Beyond financing, the real effects of exit policies are even more compelling. Firms exposed to bank exit policies exhibit a contraction of their total assets. In a sample of coal-fired power plants, those owned by firms more exposed to these policies are more likely to be decommissioned following the 2015 Paris Climate Agreement. This decommissioning translates into lower carbon emissions. Green and Vallee estimate that current bank exit policies are responsible for a cumulative reduction in greenhouse gas emissions from coal power plants by one gigaton of CO2e over the 2015-2021 period—equivalent to the lifetime emissions of 20 million gasoline-powered vehicles.

Substitution Challenges

A critical aspect of the study is the analysis of whether coal firms can substitute the lost capital from exiting banks. The findings suggest that substitution is challenging. Firms do not seem to compensate for reduced debt financing through equity issuances. This lack of substitution underscores the high effectiveness of bank exit policies in creating financial constraints for coal firms.

The Bigger Picture

Green and Vallee's work connects to broader debates on how financial institutions can pursue non-financial objectives. While some argue that exit policies are relatively ineffective due to capital substitutability, this study shows that, in the coal sector at least, these policies are achieving their intended effects. The key seems to lie in the characteristics of the capital markets and industries targeted by these policies. In markets with high frictions and industries reliant on external financing, exit policies can significantly impact.

The Road Ahead

The study concludes with a broader reflection on the effectiveness of exit policies. The authors argue that for such policies to be impactful, they must be precise, verifiable, and based on a clear economic mechanism. This insight is crucial for investors and policymakers aiming to leverage financial markets to achieve environmental goals.
Green and Vallee's research provides compelling evidence that bank exit policies are not just empty promises. They have real, measurable impacts on financing and operational decisions within the coal industry, leading to significant reductions in carbon emissions. As the world grapples with the urgent need to address climate change, such findings underscore the powerful role financial institutions can play in steering industries toward more sustainable practices. ​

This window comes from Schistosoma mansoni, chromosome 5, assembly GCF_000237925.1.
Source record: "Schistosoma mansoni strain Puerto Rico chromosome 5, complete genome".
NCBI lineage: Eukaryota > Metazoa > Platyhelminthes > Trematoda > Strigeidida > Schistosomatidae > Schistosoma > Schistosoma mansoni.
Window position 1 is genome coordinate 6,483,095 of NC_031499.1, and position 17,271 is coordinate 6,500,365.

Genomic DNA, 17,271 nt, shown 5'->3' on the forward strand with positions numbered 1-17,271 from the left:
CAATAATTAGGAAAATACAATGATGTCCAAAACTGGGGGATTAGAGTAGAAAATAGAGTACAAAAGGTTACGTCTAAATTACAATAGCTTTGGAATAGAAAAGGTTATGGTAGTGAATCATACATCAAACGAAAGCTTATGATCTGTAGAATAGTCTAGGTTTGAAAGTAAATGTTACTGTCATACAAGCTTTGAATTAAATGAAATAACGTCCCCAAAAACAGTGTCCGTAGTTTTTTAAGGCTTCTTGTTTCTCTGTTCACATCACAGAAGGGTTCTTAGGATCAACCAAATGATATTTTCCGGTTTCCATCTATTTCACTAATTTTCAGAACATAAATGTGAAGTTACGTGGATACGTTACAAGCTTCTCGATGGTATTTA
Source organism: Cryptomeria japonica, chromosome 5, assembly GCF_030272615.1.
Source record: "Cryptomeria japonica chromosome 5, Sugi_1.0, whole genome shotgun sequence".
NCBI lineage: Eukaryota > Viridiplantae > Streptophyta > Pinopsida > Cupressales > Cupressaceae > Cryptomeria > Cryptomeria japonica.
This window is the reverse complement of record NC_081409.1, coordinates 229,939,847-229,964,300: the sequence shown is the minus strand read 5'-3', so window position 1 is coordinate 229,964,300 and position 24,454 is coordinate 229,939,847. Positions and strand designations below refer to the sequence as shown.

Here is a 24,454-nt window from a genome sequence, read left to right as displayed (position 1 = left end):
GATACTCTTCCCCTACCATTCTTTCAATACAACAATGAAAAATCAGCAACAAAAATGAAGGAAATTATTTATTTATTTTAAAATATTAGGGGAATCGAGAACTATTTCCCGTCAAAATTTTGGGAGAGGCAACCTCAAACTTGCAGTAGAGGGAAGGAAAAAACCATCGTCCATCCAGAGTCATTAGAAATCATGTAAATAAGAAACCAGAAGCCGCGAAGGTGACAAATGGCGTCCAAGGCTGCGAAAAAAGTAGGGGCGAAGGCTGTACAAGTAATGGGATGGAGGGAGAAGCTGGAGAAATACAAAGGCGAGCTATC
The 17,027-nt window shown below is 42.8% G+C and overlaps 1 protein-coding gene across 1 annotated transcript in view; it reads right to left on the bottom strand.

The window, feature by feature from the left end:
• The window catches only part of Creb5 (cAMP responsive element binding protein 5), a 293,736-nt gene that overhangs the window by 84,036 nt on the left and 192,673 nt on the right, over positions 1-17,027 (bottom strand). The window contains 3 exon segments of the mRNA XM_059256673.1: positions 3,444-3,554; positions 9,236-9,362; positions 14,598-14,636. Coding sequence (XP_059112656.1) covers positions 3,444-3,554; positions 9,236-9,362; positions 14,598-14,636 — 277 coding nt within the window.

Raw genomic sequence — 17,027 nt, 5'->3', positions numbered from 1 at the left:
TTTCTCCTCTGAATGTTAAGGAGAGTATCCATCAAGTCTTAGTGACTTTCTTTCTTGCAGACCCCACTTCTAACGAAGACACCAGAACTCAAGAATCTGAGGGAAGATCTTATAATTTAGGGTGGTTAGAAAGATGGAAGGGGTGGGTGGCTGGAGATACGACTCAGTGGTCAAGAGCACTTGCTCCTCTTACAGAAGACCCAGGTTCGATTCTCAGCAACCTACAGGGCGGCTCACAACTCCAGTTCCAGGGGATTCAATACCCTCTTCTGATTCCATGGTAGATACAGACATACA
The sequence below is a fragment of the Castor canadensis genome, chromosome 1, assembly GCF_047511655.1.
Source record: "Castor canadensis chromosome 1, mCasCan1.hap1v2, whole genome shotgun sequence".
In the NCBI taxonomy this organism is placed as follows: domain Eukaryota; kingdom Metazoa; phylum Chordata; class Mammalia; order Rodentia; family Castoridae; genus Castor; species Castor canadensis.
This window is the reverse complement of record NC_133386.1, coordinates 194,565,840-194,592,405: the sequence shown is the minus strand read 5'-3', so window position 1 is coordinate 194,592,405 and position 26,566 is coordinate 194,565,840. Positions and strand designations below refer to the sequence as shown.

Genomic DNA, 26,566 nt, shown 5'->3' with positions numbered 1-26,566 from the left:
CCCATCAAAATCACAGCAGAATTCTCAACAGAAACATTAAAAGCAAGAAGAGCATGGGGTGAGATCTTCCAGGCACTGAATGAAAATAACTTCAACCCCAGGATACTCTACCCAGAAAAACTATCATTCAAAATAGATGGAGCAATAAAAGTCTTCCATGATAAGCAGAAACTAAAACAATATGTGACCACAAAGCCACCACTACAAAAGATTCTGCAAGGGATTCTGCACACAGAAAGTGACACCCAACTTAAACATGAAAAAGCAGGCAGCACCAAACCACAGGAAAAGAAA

Boris Vallée is an Associate Professor in the Finance Unit of Harvard Business School. He teaches Real Property in the MBA elective curriculum, and previously taught the Finance II course in the MBA required curriculum. Professor’s Vallée’s research traces the motives behind and the effects of financial innovation in recent decades, focusing on innovative products, processes and objectives. He pursues this line of inquiry through empirical studies of corporate finance, household finance, public finance, and financial institutions, developing novel data sets and measures. His work has been cited by The Economist, the Financial Times, Forbes, The Wall Street Journal and the Boston Globe.

Read more:

  • Access the paper here.
  • Submit questions for the authors here.
  • Register to join us in Berlin on 10th September.
  • Banking’s Role in Climate Action: the Case for Exit Policies
    Boris ValléeBanks, through divestment policies, have a disproportionate influence on what gets financed and what doesn’t.